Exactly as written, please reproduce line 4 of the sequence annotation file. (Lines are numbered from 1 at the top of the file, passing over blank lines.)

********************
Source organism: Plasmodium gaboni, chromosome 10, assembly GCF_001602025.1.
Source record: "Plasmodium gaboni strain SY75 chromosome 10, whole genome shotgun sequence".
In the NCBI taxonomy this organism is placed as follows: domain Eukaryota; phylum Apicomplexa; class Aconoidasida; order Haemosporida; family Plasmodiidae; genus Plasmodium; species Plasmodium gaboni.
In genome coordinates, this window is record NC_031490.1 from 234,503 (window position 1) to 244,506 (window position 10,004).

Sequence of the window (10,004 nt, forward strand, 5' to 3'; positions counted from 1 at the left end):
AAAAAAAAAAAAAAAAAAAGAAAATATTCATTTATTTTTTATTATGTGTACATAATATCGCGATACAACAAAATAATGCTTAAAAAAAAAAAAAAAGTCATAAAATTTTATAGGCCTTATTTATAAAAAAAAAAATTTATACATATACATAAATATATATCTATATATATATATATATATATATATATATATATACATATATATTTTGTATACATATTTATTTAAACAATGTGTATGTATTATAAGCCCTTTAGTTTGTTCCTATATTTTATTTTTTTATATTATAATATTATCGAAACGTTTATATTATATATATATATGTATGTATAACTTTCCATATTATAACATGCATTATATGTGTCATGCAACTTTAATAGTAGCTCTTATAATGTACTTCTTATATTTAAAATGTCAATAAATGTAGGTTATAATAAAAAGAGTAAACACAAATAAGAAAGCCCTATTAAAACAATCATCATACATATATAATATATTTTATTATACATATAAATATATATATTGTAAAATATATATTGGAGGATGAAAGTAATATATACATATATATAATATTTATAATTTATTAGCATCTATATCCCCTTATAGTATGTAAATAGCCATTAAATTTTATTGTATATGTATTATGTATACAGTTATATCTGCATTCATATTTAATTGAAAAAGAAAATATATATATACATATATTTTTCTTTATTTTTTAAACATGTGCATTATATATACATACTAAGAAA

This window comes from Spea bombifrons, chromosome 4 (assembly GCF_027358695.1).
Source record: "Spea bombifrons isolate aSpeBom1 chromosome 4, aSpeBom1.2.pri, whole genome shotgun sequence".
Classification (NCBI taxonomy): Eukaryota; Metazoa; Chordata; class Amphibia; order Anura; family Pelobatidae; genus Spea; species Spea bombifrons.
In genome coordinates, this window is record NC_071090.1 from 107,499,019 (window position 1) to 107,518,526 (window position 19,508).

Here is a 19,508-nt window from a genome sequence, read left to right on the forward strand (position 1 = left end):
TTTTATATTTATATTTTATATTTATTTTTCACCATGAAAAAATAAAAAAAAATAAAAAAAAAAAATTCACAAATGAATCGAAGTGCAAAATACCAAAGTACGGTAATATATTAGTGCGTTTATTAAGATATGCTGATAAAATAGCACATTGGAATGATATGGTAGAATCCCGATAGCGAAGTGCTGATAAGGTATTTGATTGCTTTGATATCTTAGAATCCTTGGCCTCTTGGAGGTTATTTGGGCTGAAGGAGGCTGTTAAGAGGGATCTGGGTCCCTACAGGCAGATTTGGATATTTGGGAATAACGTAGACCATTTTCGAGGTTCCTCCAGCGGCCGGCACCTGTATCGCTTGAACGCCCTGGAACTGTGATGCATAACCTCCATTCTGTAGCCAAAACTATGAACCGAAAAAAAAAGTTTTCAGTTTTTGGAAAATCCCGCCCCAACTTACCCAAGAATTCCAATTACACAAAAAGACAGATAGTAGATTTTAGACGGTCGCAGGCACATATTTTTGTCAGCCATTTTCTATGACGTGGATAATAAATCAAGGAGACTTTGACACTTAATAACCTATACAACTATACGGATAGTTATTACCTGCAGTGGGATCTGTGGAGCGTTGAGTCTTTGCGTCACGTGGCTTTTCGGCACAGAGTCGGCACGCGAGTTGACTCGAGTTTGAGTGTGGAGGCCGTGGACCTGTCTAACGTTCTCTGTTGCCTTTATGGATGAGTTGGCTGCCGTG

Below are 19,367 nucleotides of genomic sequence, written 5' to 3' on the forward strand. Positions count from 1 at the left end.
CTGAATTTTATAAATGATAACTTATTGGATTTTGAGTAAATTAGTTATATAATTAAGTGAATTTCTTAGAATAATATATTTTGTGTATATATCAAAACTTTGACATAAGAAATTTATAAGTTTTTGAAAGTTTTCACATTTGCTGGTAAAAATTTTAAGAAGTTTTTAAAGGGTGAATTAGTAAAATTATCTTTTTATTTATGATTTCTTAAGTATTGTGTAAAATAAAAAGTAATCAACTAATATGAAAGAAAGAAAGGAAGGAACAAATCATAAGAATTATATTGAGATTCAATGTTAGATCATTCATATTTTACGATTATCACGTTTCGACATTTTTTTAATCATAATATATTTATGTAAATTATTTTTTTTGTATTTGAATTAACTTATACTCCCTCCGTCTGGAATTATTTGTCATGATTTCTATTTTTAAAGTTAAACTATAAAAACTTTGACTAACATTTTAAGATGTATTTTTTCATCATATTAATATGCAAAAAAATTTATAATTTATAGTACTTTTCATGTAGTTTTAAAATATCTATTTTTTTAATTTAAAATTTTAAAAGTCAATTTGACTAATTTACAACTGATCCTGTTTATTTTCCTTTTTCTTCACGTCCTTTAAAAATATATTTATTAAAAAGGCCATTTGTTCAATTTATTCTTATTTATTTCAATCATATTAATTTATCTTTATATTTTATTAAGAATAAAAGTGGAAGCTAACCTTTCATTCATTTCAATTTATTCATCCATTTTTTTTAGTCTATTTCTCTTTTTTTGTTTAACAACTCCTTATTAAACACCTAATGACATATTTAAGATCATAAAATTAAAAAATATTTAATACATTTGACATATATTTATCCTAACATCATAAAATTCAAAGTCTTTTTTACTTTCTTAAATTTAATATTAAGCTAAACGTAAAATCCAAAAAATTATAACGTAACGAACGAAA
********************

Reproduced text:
In genome coordinates, this window is record NC_031490.1 from 234,503 (window position 1) to 244,506 (window position 10,004).